The Land

Our Commitment

Izee is located in Grant County, Oregon. Though its roots go back to Lewis and Clark’s first expeditions out West, identifying this as prime grazing country, Grant County was made famous as a gold boom town. Not long after that and well into the mid 1900s, Grant County and Izee, in particular, were noted for their timber. Today, Izee is mostly a remnant of the 20th century Mill boom town that erupted as a result of the rich ponderosa pine resources. After acquiring the IZ Ranch in 1993, the Nelson family made a commitment to steward the land responsibly and preserve it’s heritage of natural timber and lush grazing resources.

Read more about the History of Izee and its pioneers in this account by historian Jack Southworth.

The old Izee Mill School

The old Izee Mill School (photo courtesy Curtis Irish)

Sustainability & the Environment

IZ Ranch is deeply committed to sustainable ranching practices and we take our passion for the environment as seriously as our passion for cattle. As ranchers, the land, forage, forests, and water are what sustains an economic unit for future generations – we are the ultimate environmentalists.

The following are just a few examples of our commitment—in nurturing wildlife, we work to prevent soil erosion, conserve and protect our water, and maximize growth of renewable forage and timber. To this effect, we:

  • Planted 250,000 Ponderosa pine trees over a ten year period.
  • Maintain forests at proper stand density to maximize growth of the resource, reduce disease and insect damage.
  • Remove juniper trees to improve ground water, spring health, and maximize riparian health. Juniper tree chips used for electrical generation in local co-generation plant.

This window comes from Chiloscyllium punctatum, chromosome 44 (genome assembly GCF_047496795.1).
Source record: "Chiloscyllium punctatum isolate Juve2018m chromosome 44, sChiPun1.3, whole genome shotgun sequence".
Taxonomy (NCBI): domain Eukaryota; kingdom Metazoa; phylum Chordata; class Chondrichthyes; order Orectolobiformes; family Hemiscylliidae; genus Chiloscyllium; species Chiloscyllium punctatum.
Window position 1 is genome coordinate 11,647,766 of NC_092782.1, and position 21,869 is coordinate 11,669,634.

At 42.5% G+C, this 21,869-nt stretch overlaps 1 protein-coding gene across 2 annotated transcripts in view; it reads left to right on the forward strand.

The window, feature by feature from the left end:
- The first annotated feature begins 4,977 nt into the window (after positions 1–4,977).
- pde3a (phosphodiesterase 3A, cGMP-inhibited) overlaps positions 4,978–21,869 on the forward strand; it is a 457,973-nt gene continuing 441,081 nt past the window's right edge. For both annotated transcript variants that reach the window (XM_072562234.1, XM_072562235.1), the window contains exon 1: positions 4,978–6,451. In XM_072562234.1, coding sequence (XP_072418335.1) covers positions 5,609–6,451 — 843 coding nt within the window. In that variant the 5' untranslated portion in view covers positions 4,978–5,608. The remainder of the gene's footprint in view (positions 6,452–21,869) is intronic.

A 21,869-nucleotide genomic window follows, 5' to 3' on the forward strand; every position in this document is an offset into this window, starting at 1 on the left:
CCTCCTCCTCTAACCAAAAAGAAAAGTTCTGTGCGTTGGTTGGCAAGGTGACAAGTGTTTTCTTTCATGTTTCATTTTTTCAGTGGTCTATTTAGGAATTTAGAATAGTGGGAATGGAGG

• Developed 25 springs to provide water off riparians for cattle and wildlife
  • Drilled three wells in high elevation areas. Installed solar panels and pumps to provide water that would otherwise have no source for cattle and wildlife.
  • Have developed numerous exclosures and planted natural trees/shrubs on South Fork John Day River to exclude cattle and allow maximized return of the river to a healthy condition.
  • Have fenced over 10 miles of South Fork John Day River to create riparian pastures for cattle management that will allow enhanced stream bank stabilization, reduced erosion, and cooler water temperatures for ideal trout habitat.
  • Selective control of sage brush to allow competitive advantage for highly desired bitter brush for winter feed for deer and elk.
  • All winter feed grounds are seeded annually to spring wheat to reduce erosion and provide enhanced feed grounds for the following winter.

Beyond the specific steps mentioned above, we also encourage you to read more about how the Cattle Industry benefits the environment, consumers, and the economy at large. Finally, we are actively collaborating with the following agencies in stewarding the land responsibly for future generations: